6 strategies for better billing and collections

It’s that time of year again when everyone is planning ways to make the upcoming year their best year yet. If your practice is like most other practices, then one area where you could use some work is billing and collections.

Here are six resolutions that can improve your billing and collections in the new year.

Resolve to educate your patients.

Insurance is complex and is getting more so. Physicians and their staff are now spending a lot of time on continuing education when it comes to billing. But patients could use a bit of schooling, too. Copays, deductibles, and other medical billing terminology can be a bit of a mystery to most people.

Consider printing a simple flyer that explains billing basics that can apply to any insurance plan. Direct patients toward the customer service number on the back of their insurance cards for more detailed questions.

Educating patients on where to get more information can also help improve patient relationships. “Patients often blame the doctor when billing problems are really between patients and their insurance provider,” says Karen Lake, healthcare consultant with the firm Pearce, Bevill, Leesburg, Moore.

Resolve to talk to your patients in an effective way.

Make sure your staff knows how to communicate with patients about their bills. Never ask patients whether they want to pay their bill now. Instead, offer a choice of two options for paying. Instead, assume that they’re going to pay and ask them if they prefer to pay by check or credit card. Lake says this gentle nudging has worked wonders with her clients.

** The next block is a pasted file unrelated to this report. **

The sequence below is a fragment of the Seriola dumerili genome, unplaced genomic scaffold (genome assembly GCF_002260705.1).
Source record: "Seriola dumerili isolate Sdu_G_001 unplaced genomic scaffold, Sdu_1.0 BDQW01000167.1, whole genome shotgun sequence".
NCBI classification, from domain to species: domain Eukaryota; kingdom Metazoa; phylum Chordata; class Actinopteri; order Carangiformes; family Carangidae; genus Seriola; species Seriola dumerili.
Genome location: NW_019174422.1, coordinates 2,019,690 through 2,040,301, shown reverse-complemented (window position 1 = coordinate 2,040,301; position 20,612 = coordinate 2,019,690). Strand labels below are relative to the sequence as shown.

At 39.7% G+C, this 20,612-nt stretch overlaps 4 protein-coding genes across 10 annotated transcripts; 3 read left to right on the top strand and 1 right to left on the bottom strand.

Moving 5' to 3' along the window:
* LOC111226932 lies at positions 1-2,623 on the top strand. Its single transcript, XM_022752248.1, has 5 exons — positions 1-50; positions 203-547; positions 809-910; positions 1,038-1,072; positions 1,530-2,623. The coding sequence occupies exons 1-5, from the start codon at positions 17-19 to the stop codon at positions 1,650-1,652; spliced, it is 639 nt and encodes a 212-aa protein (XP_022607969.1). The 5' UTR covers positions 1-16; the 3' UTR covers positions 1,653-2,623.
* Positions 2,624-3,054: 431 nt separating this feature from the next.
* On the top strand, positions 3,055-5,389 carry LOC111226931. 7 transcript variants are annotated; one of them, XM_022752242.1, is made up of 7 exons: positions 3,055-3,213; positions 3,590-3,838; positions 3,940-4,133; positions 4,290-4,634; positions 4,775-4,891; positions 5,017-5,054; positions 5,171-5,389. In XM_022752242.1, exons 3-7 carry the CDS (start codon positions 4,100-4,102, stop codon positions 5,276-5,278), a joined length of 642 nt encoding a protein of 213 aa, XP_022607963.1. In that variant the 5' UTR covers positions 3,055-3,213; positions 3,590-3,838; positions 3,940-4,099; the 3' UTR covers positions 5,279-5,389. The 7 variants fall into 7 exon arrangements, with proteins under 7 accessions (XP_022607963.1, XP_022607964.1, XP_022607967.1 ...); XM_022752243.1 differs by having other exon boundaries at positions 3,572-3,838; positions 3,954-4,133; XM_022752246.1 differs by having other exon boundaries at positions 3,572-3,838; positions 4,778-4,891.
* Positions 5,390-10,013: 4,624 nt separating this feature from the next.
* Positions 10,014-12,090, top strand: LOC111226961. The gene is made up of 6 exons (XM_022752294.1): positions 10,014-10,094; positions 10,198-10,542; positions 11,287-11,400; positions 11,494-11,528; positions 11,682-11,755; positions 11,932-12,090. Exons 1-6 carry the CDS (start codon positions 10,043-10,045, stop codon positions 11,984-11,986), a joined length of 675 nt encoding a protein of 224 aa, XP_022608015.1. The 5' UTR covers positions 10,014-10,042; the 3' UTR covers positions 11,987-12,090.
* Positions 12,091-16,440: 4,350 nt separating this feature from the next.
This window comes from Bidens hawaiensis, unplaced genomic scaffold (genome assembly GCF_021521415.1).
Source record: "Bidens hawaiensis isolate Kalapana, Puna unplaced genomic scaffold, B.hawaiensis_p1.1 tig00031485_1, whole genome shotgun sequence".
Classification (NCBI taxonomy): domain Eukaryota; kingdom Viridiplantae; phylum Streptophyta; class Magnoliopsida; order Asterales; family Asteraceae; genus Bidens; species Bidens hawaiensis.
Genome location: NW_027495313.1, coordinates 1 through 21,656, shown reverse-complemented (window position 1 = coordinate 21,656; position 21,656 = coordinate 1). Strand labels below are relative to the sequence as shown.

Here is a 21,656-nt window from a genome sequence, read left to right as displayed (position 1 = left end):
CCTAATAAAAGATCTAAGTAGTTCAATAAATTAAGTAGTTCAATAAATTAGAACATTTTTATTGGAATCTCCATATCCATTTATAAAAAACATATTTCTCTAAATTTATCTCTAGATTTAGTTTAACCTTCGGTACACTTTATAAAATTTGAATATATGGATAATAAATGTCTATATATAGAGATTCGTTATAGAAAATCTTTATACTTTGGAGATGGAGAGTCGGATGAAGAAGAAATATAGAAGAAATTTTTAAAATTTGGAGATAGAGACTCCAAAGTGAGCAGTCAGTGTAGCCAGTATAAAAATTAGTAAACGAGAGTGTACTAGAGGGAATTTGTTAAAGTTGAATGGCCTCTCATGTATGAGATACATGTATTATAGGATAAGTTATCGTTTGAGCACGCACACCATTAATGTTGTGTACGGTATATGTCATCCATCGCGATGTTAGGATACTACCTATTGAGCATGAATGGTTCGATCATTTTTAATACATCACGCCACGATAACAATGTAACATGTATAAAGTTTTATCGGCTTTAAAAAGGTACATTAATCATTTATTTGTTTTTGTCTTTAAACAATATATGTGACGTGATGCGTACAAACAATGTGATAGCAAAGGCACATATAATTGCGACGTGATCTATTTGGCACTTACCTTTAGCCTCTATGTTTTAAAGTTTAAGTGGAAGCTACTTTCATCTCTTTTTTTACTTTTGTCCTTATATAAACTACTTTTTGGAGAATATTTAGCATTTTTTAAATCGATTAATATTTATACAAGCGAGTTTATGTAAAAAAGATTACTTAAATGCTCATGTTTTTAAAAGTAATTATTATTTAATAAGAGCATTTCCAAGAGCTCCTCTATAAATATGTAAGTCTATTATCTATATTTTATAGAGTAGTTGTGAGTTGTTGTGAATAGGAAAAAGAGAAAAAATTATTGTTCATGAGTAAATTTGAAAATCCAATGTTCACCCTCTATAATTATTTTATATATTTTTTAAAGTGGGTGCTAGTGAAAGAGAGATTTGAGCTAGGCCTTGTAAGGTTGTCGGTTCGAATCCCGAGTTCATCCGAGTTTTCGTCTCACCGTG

Resolve to stay on top of claims.

This is one of the most important things you can do to improve your bottom line, says Tammie Olson manager of coding and compliance at Management Resource Group, a firm offering financial management and support services for the healthcare community. File claims on time, daily if possible, and have a routine system for checking open claims. Be sure to file amended claims when necessary and never miss a resubmission deadline.

Resolve to verify insurance.

Do this on the phone before and at every visit, Olson says. Also, when you verify insurance, be sure to also confirm the patient’s contact information. People change jobs, switch email accounts, ditch landlines and move across town but don’t always remember to notify their physicians. Regardless of how you send bills, be sure to avoid sending statements to the wrong address. Be sure you have a way to follow-up if patients don’t pay to avoid payment delays.

Resolve to review your contracts.

Take a little time at the first of the year to review your contracts with payers. Make sure you are aware of any changes from the prior year, especially if those changes require a change in workflow, process or staff (re)training. Note all filing deadlines for the year ahead.  This is also a good time to make a chart of when your contracts come due, so you can plan ahead for any renegotiations.

Resolve to designate a go-to person for billing.

Billing is complex, to say the least. Make sure you have one person on your staff who is thoroughly trained and experienced in all things billing. Refer any staff and patient questions or issues to this person. Spend the time and money training your go-to person, too, as your revenue depends on her capabilities. It’s also wise to cross-train in case your billing pro has to miss work for a lengthy period.

If your billings and collections didn’t live up to expectations last year, commit to these resolutions for a more profitable new year. And remember, just like a goal to lose weight, these resolutions will require commitment and periodic check-ins throughout the year to make sure they stick.